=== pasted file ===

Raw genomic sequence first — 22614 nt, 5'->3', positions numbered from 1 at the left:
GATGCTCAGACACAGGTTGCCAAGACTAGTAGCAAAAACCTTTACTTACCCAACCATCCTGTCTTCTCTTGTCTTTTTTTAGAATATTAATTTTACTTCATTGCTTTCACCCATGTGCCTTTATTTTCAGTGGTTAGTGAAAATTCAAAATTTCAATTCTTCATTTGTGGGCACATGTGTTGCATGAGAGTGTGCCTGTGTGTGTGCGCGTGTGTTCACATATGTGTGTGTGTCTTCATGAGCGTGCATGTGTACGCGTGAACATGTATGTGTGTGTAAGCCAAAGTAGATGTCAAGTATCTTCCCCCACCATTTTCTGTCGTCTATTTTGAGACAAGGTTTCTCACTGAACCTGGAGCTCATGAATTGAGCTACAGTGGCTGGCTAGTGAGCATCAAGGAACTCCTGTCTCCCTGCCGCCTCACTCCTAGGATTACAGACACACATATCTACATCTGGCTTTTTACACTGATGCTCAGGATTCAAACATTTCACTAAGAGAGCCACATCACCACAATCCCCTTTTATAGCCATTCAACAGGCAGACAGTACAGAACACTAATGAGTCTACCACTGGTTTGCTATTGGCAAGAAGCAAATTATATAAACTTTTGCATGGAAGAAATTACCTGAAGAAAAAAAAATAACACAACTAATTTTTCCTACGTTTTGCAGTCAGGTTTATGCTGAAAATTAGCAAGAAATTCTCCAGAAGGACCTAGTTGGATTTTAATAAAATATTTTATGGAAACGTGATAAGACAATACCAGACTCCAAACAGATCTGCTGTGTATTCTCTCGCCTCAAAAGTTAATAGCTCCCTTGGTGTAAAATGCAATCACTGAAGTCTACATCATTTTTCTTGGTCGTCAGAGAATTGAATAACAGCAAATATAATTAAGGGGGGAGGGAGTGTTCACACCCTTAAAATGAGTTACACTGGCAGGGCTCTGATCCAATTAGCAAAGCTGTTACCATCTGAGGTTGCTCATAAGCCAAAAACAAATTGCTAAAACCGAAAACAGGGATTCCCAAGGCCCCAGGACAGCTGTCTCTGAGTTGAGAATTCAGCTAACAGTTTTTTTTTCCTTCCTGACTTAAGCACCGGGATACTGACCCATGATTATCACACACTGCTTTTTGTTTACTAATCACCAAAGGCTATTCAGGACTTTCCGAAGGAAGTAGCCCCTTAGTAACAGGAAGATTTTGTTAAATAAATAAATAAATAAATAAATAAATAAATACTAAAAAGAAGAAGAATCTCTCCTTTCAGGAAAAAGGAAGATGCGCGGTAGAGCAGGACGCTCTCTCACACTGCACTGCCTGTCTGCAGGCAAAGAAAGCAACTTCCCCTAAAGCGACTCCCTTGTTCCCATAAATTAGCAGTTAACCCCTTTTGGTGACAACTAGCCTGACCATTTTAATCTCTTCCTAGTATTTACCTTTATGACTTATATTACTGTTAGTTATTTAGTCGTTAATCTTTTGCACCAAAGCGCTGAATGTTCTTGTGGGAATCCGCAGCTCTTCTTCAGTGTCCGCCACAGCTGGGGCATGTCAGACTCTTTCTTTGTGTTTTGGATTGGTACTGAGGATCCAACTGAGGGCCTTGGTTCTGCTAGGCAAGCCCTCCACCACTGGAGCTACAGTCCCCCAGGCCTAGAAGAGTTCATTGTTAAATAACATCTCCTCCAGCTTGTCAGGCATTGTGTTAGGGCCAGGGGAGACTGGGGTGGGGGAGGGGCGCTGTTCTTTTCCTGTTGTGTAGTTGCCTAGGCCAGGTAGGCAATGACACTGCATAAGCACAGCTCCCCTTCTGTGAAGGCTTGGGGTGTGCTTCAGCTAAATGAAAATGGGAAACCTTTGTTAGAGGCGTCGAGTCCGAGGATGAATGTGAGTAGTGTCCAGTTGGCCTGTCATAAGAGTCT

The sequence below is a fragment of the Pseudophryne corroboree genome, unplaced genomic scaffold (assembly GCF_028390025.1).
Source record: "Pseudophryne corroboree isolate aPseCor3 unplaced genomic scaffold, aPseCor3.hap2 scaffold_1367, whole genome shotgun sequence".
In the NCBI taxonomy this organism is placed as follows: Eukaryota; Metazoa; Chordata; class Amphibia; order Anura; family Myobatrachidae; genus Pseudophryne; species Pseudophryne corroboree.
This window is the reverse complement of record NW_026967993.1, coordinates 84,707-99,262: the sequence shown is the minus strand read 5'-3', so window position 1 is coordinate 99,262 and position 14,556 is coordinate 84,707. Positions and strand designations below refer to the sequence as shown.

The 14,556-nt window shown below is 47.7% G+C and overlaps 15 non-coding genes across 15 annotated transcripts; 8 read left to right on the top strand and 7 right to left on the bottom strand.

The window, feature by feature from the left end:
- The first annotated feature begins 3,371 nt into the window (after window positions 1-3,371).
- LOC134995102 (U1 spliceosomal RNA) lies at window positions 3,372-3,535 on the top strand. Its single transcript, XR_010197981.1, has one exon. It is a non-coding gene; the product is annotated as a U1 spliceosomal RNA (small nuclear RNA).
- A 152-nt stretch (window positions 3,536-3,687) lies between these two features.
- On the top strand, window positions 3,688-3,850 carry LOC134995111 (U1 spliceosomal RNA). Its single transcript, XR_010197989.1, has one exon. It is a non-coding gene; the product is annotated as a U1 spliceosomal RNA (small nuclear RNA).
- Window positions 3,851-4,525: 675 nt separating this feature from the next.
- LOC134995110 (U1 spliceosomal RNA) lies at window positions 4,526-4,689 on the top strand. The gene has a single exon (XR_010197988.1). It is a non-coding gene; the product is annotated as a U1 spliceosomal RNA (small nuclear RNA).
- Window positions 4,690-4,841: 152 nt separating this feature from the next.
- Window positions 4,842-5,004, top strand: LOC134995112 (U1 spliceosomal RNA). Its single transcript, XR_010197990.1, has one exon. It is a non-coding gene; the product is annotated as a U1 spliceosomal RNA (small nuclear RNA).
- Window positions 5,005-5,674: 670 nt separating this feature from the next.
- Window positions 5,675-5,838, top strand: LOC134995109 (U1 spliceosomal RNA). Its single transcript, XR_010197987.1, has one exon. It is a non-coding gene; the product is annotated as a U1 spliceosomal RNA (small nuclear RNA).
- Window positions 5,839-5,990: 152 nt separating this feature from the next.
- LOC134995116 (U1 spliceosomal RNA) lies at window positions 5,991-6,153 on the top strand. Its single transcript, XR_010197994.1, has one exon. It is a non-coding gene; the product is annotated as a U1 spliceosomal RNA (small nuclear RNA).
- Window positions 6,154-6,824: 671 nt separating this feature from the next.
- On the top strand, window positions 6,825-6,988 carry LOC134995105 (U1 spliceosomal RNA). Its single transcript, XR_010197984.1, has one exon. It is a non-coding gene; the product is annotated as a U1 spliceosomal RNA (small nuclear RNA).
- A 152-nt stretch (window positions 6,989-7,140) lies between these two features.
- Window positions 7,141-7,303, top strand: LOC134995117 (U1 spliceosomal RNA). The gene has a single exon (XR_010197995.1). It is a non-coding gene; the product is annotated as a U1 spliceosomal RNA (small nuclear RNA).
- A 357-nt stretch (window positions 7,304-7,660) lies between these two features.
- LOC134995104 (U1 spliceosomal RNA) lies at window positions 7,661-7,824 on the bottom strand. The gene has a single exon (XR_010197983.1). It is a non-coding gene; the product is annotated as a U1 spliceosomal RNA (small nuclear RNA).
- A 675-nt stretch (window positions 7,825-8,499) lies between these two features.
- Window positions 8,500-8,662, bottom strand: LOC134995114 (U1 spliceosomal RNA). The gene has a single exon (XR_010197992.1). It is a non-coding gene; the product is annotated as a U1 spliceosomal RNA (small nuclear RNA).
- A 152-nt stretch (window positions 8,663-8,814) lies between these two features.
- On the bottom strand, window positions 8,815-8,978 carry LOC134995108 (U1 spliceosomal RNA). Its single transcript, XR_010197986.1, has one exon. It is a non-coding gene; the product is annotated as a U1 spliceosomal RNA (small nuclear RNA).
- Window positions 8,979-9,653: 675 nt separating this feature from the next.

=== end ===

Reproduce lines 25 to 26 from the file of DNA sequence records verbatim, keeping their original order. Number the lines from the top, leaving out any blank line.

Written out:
- A 357-nt stretch (window positions 7,304-7,660) lies between these two features.
- LOC134995104 (U1 spliceosomal RNA) lies at window positions 7,661-7,824 on the bottom strand. The gene has a single exon (XR_010197983.1). It is a non-coding gene; the product is annotated as a U1 spliceosomal RNA (small nuclear RNA).